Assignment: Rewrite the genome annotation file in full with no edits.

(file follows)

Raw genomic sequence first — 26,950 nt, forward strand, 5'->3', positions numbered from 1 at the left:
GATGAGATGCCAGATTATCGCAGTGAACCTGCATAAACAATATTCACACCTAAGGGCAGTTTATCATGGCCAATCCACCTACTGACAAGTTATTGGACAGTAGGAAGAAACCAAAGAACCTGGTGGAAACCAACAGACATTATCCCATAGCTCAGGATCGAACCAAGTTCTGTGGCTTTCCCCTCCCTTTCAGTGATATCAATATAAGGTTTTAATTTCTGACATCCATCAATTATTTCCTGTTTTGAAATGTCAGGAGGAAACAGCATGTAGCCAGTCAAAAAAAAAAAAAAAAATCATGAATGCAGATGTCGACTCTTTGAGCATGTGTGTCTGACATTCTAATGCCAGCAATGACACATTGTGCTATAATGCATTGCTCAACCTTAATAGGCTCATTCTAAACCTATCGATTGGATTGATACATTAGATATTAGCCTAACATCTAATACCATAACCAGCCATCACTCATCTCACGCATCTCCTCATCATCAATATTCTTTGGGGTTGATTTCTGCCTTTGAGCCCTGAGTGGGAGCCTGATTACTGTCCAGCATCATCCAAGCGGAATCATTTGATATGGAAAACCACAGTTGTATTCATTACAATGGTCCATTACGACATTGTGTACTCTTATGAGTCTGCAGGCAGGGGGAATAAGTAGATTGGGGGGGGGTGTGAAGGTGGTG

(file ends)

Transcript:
Raw genomic sequence first — 26,950 nt, forward strand, 5'->3', positions numbered from 1 at the left:
GATGAGATGCCAGATTATCGCAGTGAACCTGCATAAACAATATTCACACCTAAGGGCAGTTTATCATGGCCAATCCACCTACTGACAAGTTATTGGACAGTAGGAAGAAACCAAAGAACCTGGTGGAAACCAACAGACATTATCCCATAGCTCAGGATCGAACCAAGTTCTGTGGCTTTCCCCTCCCTTTCAGTGATATCAATATAAGGTTTTAATTTCTGACATCCATCAATTATTTCCTGTTTTGAAATGTCAGGAGGAAACAGCATGTAGCCAGTCAAAAAAAAAAAAAAAAATCATGAATGCAGATGTCGACTCTTTGAGCATGTGTGTCTGACATTCTAATGCCAGCAATGACACATTGTGCTATAATGCATTGCTCAACCTTAATAGGCTCATTCTAAACCTATCGATTGGATTGATACATTAGATATTAGCCTAACATCTAATACCATAACCAGCCATCACTCATCTCACGCATCTCCTCATCATCAATATTCTTTGGGGTTGATTTCTGCCTTTGAGCCCTGAGTGGGAGCCTGATTACTGTCCAGCATCATCCAAGCGGAATCATTTGATATGGAAAACCACAGTTGTATTCATTACAATGGTCCATTACGACATTGTGTACTCTTATGAGTCTGCAGGCAGGGGGAATAAGTAGATTGGGGGGGGGTGTGAAGGTGGTG